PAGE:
Someday / everything is gonna be smooth like a rhapsody / when I paint my masterpiece... -- Bob Dylan

My dad reminded me the other day of an adage? Jesuit teaching? truism? that the closer one gets to one's heart's desires, the stronger the voices of resistance and negativity that rise up against it. This, I can attest, is true.

The last few miles of the race seem the longest. The swimmer hops onto the boat a matter of yards from the other side of the Channel. Cate Blanchett thinks "I guess I could go back to being a shopgirl" after watching the dailies on the set of Elizabeth. Et cetera, et cetera. "My parents' basement in Milwaukee sure is cozy" may not have crossed my mind (yet) but it might as well have.

And I guess it would be "easier" to stay put and throw it in, call the EP a giant learning experience that no one will ever hear, and thereby no one can say it wasn't good enough. But dying a slow death by cubicle doesn't sound like much of a life to me. And it certainly wouldn't feel much like flying.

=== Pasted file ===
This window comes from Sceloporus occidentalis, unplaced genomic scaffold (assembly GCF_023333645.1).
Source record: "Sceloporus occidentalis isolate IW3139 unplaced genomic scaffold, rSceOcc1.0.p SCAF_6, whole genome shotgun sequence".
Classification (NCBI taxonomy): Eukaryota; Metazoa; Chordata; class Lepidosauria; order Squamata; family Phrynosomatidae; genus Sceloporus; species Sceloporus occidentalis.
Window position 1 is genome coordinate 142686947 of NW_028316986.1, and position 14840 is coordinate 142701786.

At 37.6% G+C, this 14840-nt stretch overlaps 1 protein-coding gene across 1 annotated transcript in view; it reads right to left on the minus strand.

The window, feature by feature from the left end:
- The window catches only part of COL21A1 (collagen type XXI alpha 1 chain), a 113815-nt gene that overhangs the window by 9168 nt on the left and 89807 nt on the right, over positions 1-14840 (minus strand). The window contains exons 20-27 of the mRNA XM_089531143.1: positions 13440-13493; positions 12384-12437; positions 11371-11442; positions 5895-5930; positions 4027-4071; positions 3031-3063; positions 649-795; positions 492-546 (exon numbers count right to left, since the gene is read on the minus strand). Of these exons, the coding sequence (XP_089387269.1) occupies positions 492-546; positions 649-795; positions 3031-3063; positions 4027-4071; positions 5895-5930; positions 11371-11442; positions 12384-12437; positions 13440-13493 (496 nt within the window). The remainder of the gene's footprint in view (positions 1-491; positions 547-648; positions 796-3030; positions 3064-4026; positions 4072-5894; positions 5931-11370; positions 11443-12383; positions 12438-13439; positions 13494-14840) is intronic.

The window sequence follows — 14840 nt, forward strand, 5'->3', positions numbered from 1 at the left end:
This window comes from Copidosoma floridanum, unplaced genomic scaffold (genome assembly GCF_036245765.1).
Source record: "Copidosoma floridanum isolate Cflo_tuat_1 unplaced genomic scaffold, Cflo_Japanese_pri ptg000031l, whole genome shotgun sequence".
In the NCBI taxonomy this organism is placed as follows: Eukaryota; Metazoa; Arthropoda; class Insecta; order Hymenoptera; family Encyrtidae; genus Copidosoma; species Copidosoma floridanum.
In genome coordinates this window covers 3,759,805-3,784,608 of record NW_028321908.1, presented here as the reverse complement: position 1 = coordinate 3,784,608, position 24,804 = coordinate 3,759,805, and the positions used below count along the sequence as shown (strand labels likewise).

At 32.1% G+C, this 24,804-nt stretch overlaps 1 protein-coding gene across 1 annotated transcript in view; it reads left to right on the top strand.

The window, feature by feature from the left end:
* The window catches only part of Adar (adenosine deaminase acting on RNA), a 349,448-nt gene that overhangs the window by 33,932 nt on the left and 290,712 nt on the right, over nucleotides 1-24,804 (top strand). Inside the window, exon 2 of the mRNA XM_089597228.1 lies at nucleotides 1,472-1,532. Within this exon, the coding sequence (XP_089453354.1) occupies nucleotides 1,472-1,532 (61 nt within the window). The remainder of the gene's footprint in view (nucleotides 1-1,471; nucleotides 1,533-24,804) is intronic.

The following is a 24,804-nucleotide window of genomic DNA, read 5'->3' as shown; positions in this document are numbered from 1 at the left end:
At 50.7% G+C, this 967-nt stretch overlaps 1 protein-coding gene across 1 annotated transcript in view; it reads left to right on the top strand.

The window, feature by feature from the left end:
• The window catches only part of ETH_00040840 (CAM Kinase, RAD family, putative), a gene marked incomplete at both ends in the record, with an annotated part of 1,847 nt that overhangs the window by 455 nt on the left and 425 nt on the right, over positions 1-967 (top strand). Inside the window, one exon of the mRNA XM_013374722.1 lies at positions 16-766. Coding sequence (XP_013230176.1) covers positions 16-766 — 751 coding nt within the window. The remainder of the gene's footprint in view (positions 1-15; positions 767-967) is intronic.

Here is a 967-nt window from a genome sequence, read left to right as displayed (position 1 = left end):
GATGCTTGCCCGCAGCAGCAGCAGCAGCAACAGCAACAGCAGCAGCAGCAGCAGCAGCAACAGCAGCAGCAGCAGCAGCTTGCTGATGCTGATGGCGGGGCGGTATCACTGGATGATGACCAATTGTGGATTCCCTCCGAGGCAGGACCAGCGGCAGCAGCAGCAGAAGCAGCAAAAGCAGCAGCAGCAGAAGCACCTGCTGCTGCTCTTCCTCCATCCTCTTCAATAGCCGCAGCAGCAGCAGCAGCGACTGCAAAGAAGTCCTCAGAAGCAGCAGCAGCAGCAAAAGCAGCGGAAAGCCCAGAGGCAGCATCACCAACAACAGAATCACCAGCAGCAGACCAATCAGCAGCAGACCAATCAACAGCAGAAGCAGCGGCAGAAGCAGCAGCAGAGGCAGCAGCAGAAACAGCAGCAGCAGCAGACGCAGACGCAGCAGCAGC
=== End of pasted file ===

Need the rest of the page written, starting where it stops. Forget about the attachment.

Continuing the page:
As one of my college professors put it: You can't win until you say you want it... but once you say you want it, you risk losing it. For my money, you can say you want it all you want... and talk about having it, Someday... but the real risk comes in actually DOING something about it.

Even Bob Dylan sang of the Someday when it would all roll smoothly along. And then he put out the album a long time before Someday.

Because there is no Someday. And I was doing my best to make it through this post without a RENT reference, but it's true... there is no day but today, and there is no masterpiece other than the one we ACTUALLY create, in this world, today. It may not be smooth, it may not be different, it may not be Botticelli, but it's all we've got, and it's enough.